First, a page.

A few weeks ago, I wrote about a group called Little Dragon and how my friend Greg’s 5-word description of their song “Ritual Union” — he called it “alien Motown in the snow” — made such a fantastic and indelible impression that my enjoyment of the song went through the roof. Listen to the song here. He’s totally right, right? I know!
Well, Greg came up with the awesome idea of trading these types of descriptions back and forth (an idea I promptly militarized*, being a dutiful son of Norfolk, VA) and after we traded a few emails about how fun this would be, the joys of structured creativity and about Spin’s new Twitter reviews, which aim, with no small amount of chutzpah in my opinion, to sum up and rate new albums in 140 characters or fewer, Adjective Battleship was born!
While you won’t find any star-based or scale-of-1-to-10 ratings below, I hope these descriptions, or “unread footnotes to a haiku” as Greg put it, will help you find something in these songs to latch onto and love, as happened for me with “Ritual Union.” Before we get started, here are the rules, as ratified by the two contestants.
RULES FOR PLAYING ADJECTIVE BATTLESHIP
- Each player nominates 3 songs.
- Each player provides a description comprised of up to 5 words, not all of which actually have to be adjectives, for all 6 songs.
- There is no time limit on composing descriptions.
- The player who compiles the descriptions for posting purposes cannot look at the other player’s descriptions before finalizing his or her own.
- There is no winner, just congratulatory high-fives for a game well played.
As for listening strategies — that’s entirely up to you. Song then description, description then song, song then description then song… do whatever floats your boat. Without further ado, let the battle commence!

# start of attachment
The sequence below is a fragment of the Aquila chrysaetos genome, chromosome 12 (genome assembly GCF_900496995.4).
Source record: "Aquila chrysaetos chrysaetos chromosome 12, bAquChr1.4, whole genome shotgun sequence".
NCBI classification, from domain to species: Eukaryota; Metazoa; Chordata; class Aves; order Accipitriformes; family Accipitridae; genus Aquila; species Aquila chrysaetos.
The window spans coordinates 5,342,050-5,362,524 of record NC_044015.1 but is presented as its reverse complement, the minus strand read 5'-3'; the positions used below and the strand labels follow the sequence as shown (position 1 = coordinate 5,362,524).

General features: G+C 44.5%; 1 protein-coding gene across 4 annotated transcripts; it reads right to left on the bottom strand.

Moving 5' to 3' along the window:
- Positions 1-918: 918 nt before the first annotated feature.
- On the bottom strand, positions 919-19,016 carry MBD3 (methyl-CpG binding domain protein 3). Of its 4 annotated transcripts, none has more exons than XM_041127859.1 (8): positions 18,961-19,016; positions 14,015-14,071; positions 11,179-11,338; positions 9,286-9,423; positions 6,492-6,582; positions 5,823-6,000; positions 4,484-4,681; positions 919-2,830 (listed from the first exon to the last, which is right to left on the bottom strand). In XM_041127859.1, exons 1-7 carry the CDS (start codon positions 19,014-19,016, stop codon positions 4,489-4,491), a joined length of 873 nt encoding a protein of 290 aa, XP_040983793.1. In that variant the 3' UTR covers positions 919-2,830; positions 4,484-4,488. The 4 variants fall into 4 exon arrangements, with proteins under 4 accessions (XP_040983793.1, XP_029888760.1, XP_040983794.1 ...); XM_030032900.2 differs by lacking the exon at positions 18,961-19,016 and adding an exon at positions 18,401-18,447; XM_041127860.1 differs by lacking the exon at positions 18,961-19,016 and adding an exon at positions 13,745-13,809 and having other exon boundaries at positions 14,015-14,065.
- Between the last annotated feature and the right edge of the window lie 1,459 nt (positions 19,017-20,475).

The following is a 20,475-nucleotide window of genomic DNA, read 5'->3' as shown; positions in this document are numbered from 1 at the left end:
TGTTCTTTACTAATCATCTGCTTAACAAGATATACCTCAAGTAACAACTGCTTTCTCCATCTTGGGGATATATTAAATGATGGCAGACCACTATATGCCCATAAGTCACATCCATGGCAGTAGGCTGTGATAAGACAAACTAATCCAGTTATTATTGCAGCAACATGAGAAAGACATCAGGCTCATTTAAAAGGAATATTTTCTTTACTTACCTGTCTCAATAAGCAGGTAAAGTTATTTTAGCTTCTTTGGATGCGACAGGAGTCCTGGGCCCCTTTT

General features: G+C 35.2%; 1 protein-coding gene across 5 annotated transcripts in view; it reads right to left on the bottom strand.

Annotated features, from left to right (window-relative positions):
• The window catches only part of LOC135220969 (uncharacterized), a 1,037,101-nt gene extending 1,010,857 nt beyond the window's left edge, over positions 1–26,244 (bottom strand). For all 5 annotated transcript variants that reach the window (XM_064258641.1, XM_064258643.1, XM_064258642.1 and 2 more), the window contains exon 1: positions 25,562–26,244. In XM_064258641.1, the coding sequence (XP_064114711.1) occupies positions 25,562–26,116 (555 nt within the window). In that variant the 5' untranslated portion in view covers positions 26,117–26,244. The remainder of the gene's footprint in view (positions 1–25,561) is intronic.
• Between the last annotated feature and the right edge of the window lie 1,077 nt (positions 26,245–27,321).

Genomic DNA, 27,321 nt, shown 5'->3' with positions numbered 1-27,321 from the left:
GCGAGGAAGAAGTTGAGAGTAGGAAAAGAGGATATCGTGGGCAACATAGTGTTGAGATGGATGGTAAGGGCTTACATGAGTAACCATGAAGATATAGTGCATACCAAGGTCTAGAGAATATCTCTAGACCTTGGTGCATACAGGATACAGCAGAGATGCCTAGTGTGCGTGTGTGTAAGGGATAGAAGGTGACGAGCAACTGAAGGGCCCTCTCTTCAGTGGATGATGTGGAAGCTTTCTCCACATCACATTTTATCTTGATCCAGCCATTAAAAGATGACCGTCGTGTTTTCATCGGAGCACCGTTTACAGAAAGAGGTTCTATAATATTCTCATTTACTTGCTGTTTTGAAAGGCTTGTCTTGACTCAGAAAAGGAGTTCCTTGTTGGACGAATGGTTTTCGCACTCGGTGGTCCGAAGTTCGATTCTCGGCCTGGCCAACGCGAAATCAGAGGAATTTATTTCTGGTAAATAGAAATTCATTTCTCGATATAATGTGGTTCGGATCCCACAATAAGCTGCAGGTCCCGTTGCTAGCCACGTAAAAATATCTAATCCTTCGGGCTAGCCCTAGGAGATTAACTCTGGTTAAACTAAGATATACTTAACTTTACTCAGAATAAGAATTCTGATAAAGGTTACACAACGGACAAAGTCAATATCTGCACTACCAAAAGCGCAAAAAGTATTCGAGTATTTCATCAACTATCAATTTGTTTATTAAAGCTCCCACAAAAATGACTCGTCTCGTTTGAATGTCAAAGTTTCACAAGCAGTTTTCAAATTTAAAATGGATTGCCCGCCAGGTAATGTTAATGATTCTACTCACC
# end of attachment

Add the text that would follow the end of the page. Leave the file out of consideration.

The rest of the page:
When all is said and done, and the robots turn off broadcast television so we’ll be more productive slave-laborers, It’s Always Sunny in Philadelphia will likely end up being one of my favorite shows of all (pre-robot apocalypse) time. It takes the “every single major character is reprehensible” premise that Seinfeld popularized to new and amazingly scummy lows, creating a moral vacuum that’s equal parts hilarious and cathartic. I seriously walk away from each episode thinking, “Thank god those people don’t actually exist in real life,” and by extension, “Thank god I’ll never be that horrible of a person.” There may be no better illustration of what I mean than the scene pictured above — Mac and Dennis dressed in camo, drinking Coors Light in a cardboard box in the middle of a city sidewalk, hunting a homeless man named Cricket. It’s so messed up that it’s absurd… but it’s also really, really funny. And I have no way of proving this, but I have a sneaking suspicion Brooklyn-based band Chairlift saw this episode and took notes, because they’ve damn near written its score. “Sidewalk Safari” paints an unreal picture of exacting vengeance on a pedestrian, starting with the line “All of the bones in your body are in way too many pieces for me. Time to do something about it, if you know what I mean.” It’s totally creepy but extremely well-acted by lead singer Caroline Polachek, and I can’t stop listening to it. I don’t know if I love it so much because of the Always Sunny episode, or because its absurdity provides a similar catharsis, but I applaud Chairlift for making a catchy song that has you bobbing your head while Polachek sings about running someone down with a car, and I dare you not to let a wry smile slip when you check it out below. If you dig “Sidewalk Safari,” you can click here to pre-order their upcoming album Something, which will be released on January 24.
Chairlift — “Sidewalk Safari“